I just finished reading the biography of the Sargento cheese company in my home state of Wisconsin.
It was a great book with lots of good lessons for entrepreneurship.
One of the takeaways that stood out to me was how the founder, Leonard, felt about patents.
For some time, at least, he was against them. For example, the company was the first to vacuum seal its cheese. They were the first to package sliced cheese. Then the first to package shredded cheese.
After each of those innovations, other companies would copy the processes. After the first or second time, a company advisor suggested that Leonard get into patenting his inventions. But he was against it. He saw that if all companies in the industry used better processes that it would be good for the consumer and raise the profile of the entire industry.
Most people wouldn’t view it like that, but I think Leonard was absolutely right.
Better Products, More Customers
Leonard innovated in his industry. His company had an advantage. A patent would have been great for his company. But it would have given his company an unfair advantage. Leonard didn’t say it, but he certainly understood that what can be copied will and should be copied. Leonard knew that sliced cheese could be copied, but he also knew that a brand reputation couldn’t.
And that’s what he focused on. He focused on doing his part to make better products for the cheese industry. By offering better products, more customers became customers of cheese. Sliced cheese increased sales because it was easier for people to use. The same for shredded cheese.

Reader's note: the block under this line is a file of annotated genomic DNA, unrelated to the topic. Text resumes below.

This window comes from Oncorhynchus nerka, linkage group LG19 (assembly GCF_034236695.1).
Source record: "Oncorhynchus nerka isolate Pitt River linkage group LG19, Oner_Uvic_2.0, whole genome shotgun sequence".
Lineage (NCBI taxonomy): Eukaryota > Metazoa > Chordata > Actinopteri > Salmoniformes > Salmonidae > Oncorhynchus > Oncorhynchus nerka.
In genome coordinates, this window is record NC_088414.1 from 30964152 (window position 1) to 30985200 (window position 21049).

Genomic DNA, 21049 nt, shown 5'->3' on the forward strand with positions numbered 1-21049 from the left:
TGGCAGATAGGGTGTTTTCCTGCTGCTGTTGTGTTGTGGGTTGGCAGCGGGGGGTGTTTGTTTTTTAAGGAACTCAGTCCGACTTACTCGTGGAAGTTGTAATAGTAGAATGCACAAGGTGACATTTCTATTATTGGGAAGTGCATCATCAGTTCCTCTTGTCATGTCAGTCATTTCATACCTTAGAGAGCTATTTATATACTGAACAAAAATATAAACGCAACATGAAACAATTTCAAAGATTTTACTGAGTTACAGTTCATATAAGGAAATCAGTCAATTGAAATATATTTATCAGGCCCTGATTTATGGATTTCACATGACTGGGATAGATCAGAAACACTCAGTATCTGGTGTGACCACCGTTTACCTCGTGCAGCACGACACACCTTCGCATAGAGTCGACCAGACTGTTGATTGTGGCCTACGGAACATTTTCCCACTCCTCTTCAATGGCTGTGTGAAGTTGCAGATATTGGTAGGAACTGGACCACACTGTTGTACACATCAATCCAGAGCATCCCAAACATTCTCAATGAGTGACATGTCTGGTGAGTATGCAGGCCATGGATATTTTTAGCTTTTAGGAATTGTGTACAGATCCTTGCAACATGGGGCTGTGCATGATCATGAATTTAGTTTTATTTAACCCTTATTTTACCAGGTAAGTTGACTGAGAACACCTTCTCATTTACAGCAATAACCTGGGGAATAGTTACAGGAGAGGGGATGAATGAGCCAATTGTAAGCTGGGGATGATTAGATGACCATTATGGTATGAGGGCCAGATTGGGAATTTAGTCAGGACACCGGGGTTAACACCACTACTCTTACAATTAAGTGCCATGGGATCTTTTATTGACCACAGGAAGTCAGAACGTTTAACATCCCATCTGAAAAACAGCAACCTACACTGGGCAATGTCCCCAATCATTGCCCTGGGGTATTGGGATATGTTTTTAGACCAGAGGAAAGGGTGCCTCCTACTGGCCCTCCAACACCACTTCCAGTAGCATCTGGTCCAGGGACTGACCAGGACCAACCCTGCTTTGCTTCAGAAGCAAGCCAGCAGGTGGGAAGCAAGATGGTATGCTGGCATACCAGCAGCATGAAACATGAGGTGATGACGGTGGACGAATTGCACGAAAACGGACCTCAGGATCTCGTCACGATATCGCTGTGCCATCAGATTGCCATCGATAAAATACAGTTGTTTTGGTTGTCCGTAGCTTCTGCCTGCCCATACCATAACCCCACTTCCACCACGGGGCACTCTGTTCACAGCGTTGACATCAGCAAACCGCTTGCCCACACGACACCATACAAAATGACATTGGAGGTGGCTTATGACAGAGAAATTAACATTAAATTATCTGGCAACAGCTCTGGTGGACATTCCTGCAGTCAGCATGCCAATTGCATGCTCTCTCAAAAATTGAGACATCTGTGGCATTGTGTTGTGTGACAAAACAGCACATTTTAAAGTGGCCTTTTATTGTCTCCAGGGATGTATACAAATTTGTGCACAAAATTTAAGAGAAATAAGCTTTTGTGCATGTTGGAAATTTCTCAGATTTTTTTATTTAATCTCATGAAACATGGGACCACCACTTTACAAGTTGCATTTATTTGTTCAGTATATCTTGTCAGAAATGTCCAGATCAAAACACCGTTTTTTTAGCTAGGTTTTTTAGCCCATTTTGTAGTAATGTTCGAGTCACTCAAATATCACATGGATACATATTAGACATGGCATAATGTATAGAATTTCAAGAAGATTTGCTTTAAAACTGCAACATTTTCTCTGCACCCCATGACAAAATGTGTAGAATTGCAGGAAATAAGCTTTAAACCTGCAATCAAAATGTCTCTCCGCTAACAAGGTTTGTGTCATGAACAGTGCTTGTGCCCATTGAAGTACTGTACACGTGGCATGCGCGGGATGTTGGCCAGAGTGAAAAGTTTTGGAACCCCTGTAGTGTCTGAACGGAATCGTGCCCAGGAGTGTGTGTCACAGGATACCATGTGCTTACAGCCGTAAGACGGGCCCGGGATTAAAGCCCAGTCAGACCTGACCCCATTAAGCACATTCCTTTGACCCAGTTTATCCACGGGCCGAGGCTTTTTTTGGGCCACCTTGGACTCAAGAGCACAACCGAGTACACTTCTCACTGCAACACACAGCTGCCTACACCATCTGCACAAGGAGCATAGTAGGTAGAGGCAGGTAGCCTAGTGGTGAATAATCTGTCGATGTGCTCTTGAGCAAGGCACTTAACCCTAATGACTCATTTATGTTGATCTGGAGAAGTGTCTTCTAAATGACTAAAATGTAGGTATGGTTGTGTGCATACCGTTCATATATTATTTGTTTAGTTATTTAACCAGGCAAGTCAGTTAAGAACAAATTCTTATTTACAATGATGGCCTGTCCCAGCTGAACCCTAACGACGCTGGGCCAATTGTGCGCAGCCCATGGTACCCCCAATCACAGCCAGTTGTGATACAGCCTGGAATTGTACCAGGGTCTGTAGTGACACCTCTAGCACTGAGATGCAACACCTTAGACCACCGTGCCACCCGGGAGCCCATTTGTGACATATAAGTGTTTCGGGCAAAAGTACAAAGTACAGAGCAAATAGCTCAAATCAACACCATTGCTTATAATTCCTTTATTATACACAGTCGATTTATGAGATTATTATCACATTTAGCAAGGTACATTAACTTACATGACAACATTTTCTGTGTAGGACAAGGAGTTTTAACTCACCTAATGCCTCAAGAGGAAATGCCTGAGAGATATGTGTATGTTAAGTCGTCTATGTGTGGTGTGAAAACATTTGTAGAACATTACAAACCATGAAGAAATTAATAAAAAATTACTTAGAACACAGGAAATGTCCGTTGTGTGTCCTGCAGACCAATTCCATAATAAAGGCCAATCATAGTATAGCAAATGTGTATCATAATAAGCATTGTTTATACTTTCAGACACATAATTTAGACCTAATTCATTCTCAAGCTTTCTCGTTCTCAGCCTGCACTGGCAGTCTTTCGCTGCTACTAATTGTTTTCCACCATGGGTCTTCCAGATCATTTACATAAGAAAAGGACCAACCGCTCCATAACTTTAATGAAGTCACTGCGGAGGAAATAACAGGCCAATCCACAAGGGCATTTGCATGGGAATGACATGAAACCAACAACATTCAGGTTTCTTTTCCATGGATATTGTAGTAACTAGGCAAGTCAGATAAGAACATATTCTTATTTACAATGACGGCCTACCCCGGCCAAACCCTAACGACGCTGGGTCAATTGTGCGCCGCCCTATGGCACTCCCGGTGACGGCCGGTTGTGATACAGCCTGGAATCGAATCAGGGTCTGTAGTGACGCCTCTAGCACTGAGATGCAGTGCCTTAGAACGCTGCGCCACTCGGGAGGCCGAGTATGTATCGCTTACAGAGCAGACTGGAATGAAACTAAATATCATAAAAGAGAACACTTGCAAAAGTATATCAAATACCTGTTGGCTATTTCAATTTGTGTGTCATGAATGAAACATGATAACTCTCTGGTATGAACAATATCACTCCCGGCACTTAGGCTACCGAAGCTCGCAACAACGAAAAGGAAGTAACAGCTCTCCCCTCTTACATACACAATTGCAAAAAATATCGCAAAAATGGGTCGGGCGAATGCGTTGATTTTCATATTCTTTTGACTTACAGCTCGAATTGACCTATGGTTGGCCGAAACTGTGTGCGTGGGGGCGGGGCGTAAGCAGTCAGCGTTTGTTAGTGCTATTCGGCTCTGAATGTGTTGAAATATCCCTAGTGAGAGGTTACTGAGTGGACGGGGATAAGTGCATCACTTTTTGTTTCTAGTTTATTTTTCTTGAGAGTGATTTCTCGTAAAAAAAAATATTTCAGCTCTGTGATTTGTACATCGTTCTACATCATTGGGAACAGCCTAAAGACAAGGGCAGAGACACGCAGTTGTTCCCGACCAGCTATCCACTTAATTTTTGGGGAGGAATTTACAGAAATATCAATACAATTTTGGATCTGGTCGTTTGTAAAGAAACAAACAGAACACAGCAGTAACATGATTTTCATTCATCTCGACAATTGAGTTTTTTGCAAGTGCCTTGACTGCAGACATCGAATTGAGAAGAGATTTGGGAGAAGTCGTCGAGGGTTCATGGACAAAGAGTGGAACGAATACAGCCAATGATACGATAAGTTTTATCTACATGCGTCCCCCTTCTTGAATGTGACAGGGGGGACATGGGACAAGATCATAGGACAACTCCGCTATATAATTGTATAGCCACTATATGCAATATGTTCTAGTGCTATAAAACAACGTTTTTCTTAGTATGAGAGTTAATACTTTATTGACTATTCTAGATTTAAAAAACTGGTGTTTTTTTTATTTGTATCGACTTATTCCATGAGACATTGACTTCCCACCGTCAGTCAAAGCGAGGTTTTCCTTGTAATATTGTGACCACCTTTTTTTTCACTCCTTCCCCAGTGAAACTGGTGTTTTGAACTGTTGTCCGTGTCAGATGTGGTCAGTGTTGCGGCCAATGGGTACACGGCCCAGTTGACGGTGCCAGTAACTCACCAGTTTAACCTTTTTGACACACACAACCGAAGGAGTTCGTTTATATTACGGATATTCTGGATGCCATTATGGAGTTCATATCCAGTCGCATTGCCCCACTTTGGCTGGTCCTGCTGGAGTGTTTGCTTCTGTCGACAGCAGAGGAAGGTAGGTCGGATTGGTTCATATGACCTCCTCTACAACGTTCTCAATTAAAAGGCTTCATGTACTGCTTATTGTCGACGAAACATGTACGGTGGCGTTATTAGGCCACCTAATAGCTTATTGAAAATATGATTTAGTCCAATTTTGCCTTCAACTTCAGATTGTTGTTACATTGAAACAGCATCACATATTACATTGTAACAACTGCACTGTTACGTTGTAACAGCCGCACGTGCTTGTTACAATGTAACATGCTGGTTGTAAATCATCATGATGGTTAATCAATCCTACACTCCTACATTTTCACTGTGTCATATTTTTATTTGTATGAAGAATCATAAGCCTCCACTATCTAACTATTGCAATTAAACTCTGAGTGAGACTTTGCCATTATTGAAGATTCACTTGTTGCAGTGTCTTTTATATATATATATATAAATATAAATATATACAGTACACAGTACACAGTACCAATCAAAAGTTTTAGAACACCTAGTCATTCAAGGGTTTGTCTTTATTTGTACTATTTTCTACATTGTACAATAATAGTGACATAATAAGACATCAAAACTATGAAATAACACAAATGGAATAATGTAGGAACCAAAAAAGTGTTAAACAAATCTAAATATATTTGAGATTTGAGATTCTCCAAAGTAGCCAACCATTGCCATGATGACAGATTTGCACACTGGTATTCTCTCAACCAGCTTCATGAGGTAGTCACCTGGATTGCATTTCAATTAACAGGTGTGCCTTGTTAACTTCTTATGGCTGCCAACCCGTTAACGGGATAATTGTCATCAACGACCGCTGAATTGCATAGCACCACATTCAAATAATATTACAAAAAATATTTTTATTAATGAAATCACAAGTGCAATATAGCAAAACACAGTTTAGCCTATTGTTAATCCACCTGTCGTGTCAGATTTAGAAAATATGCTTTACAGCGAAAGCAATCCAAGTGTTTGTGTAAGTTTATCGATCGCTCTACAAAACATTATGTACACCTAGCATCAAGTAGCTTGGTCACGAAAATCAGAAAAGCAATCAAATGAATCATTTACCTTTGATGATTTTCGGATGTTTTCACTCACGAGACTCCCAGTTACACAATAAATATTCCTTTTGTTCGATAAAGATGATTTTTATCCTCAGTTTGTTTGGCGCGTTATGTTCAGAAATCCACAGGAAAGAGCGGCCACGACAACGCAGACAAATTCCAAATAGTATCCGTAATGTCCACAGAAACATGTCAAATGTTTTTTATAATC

When there are more customers in an industry, most businesses will benefit.
Lower Prices, More Customers
Lower prices are also good for customers and thus good for the industry and for the businesses in it. Many businesses focus on increasing prices. That’s only good for customers if the value is greatly improved.
Leonard looked for efficiencies in making cheese. He was always looking for ways to make the product better while also lowering prices as much as he could control.
A patent could have helped him maintain margins and prices. But that wouldn’t have been good for customers. And that would have meant that customers wouldn’t come into the cheese industry.
Not good for his business.
Strong Competition, More Drive To Win
Leonard seemed to like competition. He seemed to use it to drive himself. When you don’t have competition you rarely perform at your best. It’s why world records are almost always broken in competition and rarely in practice events when you’re by yourself.
We do our best when we have others pushing us.
It’s definitely not easy to pass up short-term money. But sometimes we have to in order to do what’s best for the industry. It takes true vision and leadership to know that what is good for the industry is good for your business…even if it’s good for the competition as well.